Concealed in rows of carefully restored volumes in rare book libraries is a history of the patterns of book collecting and compilation that shaped the literature of the English Renaissance. In this early period of print, before the introduction of commercial binding, most published literary texts did not stand on shelves in discrete, standardized units. They were issued in loose sheets or temporarily stitched—leaving it to the purchaser or retailer to collect, configure, and bind them. In Bound to Read, Jeffrey Todd Knight excavates this culture of compilation—of binding and mixing texts, authors, and genres into single volumes—and sheds light on a practice that not only was pervasive but also defined the period's very ways of writing and thinking.
Through a combination of archival research and literary criticism, Knight shows how Renaissance conceptions of imaginative writing were inextricable from the material assembly of texts. While scholars have long identified an early modern tendency to borrow and redeploy texts, Bound to Read reveals that these strategies of imitation and appropriation were rooted in concrete ways of engaging with books. Knight uncovers surprising juxtapositions such as handwritten sonnets collected with established poetry in print and literary masterpieces bound with liturgical texts and pamphlets. By examining works by Shakespeare, Spenser, Montaigne, and others, he dispels the notion of literary texts as static or closed, and instead demonstrates how the unsettled conventions of early print culture fostered an idea of books as interactive and malleable.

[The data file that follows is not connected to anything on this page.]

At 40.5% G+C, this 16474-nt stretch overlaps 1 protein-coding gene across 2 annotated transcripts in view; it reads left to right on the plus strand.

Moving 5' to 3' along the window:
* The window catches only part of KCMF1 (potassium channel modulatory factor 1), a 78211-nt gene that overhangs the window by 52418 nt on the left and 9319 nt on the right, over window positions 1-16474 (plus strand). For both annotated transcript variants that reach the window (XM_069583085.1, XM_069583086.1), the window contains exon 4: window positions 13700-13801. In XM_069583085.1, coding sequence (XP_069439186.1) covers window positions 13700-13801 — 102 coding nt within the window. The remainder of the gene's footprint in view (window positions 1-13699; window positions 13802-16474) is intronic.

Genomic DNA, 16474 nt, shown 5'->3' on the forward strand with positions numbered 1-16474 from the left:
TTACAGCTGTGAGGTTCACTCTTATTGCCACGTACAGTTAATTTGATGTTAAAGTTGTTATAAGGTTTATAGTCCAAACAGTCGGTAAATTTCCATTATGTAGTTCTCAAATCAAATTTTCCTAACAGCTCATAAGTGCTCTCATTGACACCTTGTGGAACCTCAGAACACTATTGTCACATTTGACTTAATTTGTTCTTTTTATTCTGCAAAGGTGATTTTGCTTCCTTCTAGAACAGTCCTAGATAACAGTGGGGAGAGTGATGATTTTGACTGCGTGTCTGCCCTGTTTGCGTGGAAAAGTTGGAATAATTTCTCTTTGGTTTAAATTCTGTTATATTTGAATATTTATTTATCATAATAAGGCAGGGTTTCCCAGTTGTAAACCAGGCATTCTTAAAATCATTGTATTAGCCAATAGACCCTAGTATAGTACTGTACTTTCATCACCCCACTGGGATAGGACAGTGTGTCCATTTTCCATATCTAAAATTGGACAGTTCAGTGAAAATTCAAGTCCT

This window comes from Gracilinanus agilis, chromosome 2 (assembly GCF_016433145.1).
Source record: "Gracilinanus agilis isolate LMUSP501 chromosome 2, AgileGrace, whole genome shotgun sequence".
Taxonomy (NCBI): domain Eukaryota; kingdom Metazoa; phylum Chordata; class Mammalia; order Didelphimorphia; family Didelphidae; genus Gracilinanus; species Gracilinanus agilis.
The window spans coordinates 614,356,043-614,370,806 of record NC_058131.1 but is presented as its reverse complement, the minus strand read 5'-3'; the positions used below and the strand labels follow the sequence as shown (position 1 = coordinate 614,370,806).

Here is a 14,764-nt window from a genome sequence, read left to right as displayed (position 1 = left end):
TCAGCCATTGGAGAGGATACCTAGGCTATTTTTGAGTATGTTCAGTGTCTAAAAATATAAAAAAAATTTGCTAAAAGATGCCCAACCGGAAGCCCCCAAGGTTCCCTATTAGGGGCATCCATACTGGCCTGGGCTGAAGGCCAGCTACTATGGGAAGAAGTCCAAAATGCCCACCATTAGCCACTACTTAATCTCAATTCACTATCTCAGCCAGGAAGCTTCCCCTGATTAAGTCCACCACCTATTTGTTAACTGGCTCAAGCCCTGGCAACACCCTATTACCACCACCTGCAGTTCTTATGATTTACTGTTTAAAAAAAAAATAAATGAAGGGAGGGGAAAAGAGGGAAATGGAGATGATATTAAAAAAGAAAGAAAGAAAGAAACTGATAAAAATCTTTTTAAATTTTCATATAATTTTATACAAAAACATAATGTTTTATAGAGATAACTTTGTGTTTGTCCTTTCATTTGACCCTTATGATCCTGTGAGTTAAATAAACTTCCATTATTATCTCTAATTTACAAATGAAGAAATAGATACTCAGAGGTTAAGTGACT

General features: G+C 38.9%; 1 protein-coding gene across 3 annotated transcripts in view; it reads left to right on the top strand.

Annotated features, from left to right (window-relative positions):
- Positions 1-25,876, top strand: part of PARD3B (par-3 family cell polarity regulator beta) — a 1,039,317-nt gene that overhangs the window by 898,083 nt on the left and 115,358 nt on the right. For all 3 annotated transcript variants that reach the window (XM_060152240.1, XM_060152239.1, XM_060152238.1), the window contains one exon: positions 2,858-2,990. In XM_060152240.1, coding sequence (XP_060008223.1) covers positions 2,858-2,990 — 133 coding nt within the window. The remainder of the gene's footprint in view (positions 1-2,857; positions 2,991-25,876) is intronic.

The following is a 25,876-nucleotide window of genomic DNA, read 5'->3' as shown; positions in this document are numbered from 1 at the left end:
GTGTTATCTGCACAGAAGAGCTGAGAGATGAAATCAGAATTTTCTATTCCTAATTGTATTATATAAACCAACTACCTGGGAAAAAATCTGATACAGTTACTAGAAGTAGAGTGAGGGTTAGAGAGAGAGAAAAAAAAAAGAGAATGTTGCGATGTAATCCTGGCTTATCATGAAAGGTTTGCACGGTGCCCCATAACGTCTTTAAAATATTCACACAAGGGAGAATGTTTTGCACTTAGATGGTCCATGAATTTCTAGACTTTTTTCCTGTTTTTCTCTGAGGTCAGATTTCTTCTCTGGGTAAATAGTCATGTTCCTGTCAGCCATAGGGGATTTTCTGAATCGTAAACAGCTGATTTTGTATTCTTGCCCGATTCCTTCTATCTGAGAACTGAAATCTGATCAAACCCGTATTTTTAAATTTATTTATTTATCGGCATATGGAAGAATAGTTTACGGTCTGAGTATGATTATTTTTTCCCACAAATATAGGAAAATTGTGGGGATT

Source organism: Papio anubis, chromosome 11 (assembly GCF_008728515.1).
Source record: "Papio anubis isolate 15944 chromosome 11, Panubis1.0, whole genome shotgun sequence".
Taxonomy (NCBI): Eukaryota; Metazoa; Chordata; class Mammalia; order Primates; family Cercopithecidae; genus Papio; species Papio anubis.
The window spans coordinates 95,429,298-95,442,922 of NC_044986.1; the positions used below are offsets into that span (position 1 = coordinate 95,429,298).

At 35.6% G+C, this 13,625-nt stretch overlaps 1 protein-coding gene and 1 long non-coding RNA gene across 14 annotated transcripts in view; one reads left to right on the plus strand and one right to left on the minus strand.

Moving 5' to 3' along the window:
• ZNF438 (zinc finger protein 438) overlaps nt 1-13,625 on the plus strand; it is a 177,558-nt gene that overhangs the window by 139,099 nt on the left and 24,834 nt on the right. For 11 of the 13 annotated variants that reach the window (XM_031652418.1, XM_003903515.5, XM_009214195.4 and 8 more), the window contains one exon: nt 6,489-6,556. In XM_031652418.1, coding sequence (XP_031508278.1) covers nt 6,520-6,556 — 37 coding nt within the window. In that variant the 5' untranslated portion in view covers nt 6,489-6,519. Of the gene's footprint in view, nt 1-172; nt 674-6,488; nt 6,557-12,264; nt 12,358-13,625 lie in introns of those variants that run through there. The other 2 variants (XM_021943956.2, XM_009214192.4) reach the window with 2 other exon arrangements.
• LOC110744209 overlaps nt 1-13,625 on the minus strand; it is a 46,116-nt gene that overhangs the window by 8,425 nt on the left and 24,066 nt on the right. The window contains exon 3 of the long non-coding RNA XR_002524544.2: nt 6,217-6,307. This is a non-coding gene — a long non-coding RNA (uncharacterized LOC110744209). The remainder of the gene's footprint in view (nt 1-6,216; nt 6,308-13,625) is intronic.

Though firmly rooted in Renaissance culture, Knight's carefully calibrated arguments also push forward to the digital present—engaging with the modern library archives where these works were rebound and remade, and showing how the custodianship of literary artifacts shapes our canons, chronologies, and contemporary interpretative practices.
Introduction: Compiling Culture
PART I. READERS
Chapter 1. Special Collections: Book Curatorship and the Idea of Early Print in Libraries
Chapter 2. Making Shakespeare's Books: Material Intertextuality from the Bindery to the Conservation Lab
PART II. WRITERS
Chapter 3. Transformative Imitation: Composing the Lyric in Liber Lilliati and Watson's Hekatompathia
Chapter 4. Vernacularity and the Compiling Self in Spenser's Shepheardes Calender and Montaigne's Essays
Chapter 5. The Custom-Made Corpus: English Collected Works in Print, 1532-1623
Epilogue: "Collated and Perfect"